Before I conclude there are several other matters I want to highlight:
The Daugherty Water for Food Institute is now well established and increasingly well-respected both in Nebraska and around the world. It has allowed us to bring renewed attention to the issues associated with Nebraska’s greatest natural resource, its water. At the same time Nebraska’s management of water is a model for the world. The Institute has ongoing engagements in among other places, India, the Middle-East, China, and Brazil.
The Buffett Early Childhood Education Institute leverages the considerable strength of our faculty in the College of Education and Human Sciences. Again, in addition to active programs across the state of Nebraska, the Institute has growing engagements in Turkey and China and other international venues.
The National Strategic Research Institute has resulted in the formation of a University Affiliated Research Center – or UARC – with StratCom that opens up the potential for significant research activities with the Department of Defense. We must continue to build our capacities in areas related to the UARC as we renovate the Behlen building to increase our ability to perform defense related research.
To celebrate its 100th anniversary at the University, Cooperative Extension’s Ag Water Demonstration Network led by Professor Suat Irmak was recognized by USDA as the outstanding outreach program in the country. In that tradition, there is probably no more daring initiative than the Rural Futures Institute which seeks to address sustainability of rural communities in the context of depopulation brought about by modern agriculture. We should take considerable pride that the University is committed to address this issue—one thought by many as intractable.
We are pursuing the consolidation of the Hixson-Lied College of Fine and Performing Arts with the College of Architecture into a new college that enhances the opportunities for both. The faculties of the two colleges are working hard to flesh out the proposal, which we hope to present to the Board of Regents for their approval later this Fall. At its core, this consolidation can focus the faculty talent of both Colleges on the discipline of design, whether for the built environment, for products, for art, or the urban or rural environment. This can leverage the existing programs to provide additional offerings in areas for which professionals are in high demand.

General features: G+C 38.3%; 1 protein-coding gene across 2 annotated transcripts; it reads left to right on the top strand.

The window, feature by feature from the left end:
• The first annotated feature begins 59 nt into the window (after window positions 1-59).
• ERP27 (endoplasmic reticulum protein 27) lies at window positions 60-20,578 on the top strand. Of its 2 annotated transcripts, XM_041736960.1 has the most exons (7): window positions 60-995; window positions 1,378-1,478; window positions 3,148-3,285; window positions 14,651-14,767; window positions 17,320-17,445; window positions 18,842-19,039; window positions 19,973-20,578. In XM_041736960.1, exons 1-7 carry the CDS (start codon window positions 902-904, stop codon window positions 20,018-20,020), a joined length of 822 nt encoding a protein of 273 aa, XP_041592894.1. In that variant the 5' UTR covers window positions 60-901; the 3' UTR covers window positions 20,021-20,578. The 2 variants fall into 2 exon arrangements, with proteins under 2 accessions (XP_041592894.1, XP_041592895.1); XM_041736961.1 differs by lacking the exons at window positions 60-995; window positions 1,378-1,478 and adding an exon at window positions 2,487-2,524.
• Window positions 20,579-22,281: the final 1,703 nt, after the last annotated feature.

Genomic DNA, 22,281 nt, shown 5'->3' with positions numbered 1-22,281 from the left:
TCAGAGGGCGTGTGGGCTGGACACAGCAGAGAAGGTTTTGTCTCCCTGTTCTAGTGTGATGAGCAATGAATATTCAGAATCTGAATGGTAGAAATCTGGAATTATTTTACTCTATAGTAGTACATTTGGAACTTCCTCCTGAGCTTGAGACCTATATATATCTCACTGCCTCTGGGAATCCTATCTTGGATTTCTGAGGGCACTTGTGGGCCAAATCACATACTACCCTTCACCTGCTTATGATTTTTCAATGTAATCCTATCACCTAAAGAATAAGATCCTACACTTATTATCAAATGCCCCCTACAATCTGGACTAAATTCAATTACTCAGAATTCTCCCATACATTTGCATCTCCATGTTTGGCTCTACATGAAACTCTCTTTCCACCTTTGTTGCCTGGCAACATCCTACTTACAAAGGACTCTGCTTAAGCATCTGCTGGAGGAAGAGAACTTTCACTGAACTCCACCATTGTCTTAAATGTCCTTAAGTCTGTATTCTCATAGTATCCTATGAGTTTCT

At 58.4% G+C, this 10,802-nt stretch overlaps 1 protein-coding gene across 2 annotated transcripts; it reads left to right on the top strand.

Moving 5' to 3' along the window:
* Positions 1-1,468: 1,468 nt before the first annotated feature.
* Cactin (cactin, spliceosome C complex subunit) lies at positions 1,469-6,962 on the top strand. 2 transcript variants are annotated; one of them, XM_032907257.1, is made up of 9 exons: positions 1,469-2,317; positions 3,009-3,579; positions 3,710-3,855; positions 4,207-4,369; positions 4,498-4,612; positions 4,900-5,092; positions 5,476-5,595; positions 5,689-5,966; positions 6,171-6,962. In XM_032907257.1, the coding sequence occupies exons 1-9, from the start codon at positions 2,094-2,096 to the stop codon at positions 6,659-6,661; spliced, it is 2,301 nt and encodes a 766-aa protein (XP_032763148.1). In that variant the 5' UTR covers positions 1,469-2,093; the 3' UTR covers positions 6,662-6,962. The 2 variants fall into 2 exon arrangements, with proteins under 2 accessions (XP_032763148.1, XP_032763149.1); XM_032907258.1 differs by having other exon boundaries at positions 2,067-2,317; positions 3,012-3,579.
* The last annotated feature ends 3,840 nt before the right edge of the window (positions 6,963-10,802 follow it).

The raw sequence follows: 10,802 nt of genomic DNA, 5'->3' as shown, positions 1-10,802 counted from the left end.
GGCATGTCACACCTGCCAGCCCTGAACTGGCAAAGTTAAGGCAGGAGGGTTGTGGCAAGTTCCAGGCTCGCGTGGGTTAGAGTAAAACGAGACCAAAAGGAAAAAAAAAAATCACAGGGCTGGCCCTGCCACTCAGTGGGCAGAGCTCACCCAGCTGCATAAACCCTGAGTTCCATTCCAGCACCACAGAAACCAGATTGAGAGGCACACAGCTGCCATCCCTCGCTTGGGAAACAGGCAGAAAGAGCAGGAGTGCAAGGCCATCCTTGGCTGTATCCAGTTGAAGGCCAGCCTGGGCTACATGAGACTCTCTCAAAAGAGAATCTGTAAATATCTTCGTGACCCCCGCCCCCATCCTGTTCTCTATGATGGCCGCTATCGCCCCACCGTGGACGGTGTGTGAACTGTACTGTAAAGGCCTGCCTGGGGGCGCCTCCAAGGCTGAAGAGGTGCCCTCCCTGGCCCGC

While technology enhanced instruction for our residential students remains increasingly important, we must attach renewed focus on incentives for building and marketing on-line credentials that attract new students not otherwise enrolled at the University. Marjorie Kostelnik, dean of CEHS and Brad Sheriff, assistant vice-chancellor for academic affairs, will co-chair a dean’s council working group charged with designing market strategies and an incentive structure that allows colleges to attract new distance students to UNL. We need to expand these programs, both for the revenue they provide as well as the diversity of new students they connect to our campus.